One of the thousands of consejos comunales (community councils) formed in Venezuela
By definition, a revolution is a collective process, not a one-man endeavour. While the social and political legacy of Hugo Chávez is remarkable, the Bolivarian Revolution has been intrinsically tied to him as the leader. With Chávez’s death, the Boliviarian Revolution faces a fundamental test.
Hugo Chávez has entered the Latin American iconography beside Simón Bolivar and Che Guevara, two of his favourite historical figures. In the coming days, his mausoleum will become a place of pilgrimage for fans among the poor majority of Venezuela and left-wing activists from around the world. Like Spain’s El Cid, even in death Chávez will continue to ride his horse and win the forthcoming Venezuelan elections. The future of the Bolivarian revolution cannot be taken for granted, however.
This week we will read multiple editorial pages where serious analysts from very different ideological perspectives will unpack the many reasons for why millions of Venezuelans so blindly trusted a charismatic and previously unknown military commander to lead them to a better future – and why many more millions across Latin America — and the South, more generally — mourn his passing as the loss of a very close friend.
The truth is that millions of Venezuelans live better today than before Chávez took office in 1999. It is true that the domestic economy is shaky and that inflation is high, that the crime rate is horrendous, that access to sugar and other basic goods has not always been guaranteed, and that power outages have been unbearable in the recent past. But it is also true that in Venezuela poverty in all its variations and manifestations has fallen steadily and visibly in the past two decades – from 71 per cent of the population in 1996 to just 21 per cent in 2010 (and from 40 per cent to 7.3 per cent as far as extreme poverty is concerned). It is also indisputable that the real income of workers has risen, that social sectors previously excluded from the market have had access to subsidised products for family consumption, and that national wealth has been distributed in a more egalitarian manner than in most other countries of the region.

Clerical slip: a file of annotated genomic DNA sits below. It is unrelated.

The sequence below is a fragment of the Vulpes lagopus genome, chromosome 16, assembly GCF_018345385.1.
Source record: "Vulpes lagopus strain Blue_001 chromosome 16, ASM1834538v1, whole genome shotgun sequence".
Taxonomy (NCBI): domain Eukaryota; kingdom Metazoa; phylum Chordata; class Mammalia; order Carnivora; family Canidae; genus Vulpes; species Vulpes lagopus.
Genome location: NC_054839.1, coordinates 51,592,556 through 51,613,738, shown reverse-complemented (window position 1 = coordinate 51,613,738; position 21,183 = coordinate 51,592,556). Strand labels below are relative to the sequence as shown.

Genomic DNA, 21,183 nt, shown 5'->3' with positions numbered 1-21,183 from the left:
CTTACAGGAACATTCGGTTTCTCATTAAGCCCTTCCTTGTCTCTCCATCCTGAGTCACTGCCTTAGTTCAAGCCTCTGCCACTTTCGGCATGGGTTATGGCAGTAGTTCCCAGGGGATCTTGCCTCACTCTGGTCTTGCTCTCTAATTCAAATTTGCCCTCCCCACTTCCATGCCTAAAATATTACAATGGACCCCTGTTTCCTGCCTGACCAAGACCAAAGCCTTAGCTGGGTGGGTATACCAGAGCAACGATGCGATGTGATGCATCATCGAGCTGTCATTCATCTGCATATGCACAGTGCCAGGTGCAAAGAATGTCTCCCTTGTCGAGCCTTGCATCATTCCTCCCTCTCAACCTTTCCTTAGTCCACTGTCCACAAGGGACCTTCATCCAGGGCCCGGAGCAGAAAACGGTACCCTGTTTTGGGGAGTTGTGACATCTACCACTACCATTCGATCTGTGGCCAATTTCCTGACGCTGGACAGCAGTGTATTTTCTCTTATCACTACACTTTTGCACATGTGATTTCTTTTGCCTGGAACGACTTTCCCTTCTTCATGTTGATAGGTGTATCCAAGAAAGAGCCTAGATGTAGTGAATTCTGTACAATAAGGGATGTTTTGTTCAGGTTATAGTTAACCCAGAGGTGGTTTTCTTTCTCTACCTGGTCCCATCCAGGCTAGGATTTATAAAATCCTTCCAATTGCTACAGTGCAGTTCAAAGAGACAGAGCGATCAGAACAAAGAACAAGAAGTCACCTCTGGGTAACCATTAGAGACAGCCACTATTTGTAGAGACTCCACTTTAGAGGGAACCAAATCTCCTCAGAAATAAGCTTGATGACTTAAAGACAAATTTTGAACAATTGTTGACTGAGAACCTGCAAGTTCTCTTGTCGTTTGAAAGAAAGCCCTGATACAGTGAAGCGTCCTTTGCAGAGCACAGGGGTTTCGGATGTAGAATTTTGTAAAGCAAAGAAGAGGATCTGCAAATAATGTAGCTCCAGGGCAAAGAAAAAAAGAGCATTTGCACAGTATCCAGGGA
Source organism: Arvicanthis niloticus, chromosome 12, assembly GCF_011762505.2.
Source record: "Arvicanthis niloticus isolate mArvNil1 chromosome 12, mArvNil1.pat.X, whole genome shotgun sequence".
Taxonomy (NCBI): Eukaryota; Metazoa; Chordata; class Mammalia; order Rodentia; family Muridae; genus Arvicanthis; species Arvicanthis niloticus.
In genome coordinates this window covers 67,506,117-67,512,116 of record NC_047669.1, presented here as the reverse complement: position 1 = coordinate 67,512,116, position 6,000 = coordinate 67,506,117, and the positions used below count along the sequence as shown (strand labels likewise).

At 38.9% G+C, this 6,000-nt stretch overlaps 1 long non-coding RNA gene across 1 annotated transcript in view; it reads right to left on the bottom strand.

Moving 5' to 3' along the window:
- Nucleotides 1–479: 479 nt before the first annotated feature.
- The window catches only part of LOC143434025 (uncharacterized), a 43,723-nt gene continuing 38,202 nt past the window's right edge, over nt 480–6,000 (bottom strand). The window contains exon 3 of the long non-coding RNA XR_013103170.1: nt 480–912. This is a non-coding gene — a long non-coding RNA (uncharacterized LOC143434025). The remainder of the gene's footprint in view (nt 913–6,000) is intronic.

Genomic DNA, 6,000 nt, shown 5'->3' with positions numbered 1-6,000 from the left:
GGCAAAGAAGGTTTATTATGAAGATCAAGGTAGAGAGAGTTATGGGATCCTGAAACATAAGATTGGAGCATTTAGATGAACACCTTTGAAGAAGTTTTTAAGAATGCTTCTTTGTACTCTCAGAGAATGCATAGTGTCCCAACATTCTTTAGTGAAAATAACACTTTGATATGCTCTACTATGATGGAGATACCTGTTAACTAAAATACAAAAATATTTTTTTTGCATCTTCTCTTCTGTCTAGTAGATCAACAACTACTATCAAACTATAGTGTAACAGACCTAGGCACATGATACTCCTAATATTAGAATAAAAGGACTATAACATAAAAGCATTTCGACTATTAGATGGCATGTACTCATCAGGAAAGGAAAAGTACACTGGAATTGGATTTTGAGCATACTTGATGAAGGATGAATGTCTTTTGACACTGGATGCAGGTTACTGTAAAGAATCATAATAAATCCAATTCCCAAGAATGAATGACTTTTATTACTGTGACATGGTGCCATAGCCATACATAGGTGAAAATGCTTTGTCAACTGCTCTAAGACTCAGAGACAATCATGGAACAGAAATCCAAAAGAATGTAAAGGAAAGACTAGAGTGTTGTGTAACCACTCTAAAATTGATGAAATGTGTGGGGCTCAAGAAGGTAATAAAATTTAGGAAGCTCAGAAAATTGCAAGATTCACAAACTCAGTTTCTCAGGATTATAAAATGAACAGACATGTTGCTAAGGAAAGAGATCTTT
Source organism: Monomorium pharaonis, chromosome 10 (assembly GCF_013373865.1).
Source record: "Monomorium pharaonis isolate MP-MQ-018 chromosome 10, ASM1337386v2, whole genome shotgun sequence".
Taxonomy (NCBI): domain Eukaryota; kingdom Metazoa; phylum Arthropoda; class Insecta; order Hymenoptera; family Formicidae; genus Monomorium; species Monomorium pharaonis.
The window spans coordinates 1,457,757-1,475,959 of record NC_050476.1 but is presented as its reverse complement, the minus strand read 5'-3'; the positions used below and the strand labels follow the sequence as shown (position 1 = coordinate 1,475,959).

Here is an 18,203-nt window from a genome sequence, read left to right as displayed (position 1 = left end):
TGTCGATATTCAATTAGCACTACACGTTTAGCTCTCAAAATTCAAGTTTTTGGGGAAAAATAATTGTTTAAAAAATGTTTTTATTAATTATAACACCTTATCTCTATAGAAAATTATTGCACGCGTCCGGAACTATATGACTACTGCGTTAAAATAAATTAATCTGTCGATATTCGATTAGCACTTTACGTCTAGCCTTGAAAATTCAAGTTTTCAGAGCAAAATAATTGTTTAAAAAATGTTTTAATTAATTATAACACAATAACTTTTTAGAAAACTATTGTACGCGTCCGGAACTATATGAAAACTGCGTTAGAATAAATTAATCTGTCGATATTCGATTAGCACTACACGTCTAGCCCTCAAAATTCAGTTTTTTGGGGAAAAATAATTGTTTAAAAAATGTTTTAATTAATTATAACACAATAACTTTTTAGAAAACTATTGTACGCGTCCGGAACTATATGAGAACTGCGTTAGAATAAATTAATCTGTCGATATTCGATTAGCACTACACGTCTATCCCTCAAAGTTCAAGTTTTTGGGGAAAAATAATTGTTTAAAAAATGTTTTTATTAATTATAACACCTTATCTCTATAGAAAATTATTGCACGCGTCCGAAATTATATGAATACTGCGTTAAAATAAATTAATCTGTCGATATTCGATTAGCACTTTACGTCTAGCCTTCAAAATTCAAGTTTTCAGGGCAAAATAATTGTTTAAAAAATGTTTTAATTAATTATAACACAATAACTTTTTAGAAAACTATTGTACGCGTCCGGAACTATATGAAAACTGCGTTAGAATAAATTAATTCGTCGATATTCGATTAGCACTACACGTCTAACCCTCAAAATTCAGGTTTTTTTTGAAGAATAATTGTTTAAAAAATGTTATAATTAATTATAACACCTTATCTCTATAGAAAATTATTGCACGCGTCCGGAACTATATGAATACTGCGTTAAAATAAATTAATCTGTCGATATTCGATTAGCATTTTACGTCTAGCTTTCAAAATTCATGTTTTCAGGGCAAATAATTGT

The United Nations’ Economic Commission for Latin America and the Caribbean (ECLAC) recognises that the Bolivarian social programmes, known as misiones, have boosted the literacy rate up to 98.5 per cent and that the enrolment rate for students has increased to 92.7% for primary school and 72.8% for high schools. Venezuela’s position in the Human Development Index has remarkable improved in the past decade, from a HDI value of 0.656 in the year 2000 to 0.735 in the year 2011. Between 2000 and 2011, life expectancy at birth increased by four years, mean years of schooling increased by almost two years and expected years of schooling increased by more than three years.
While some may say that this derived from Venezuela’s oil affluence, it is indisputable that the same opulence only served to enrich a parasitic kleptocracy before Chávez took office. As UN Secretary General Ban Ki-Moon confirmed following Chávez’s death: “President Chávez spoke to the challenges and aspirations of the most vulnerable Venezuelans”. The most vulnerable indeed have much reason to mourn Chávez’s passing. Under his leadership, a wide range of social projects integrated within the misiones were deployed throughout the country. While the ad hoc planning and management features of these initiatives have been criticised, the misiones have expanded access to health care and education to every corner of the country.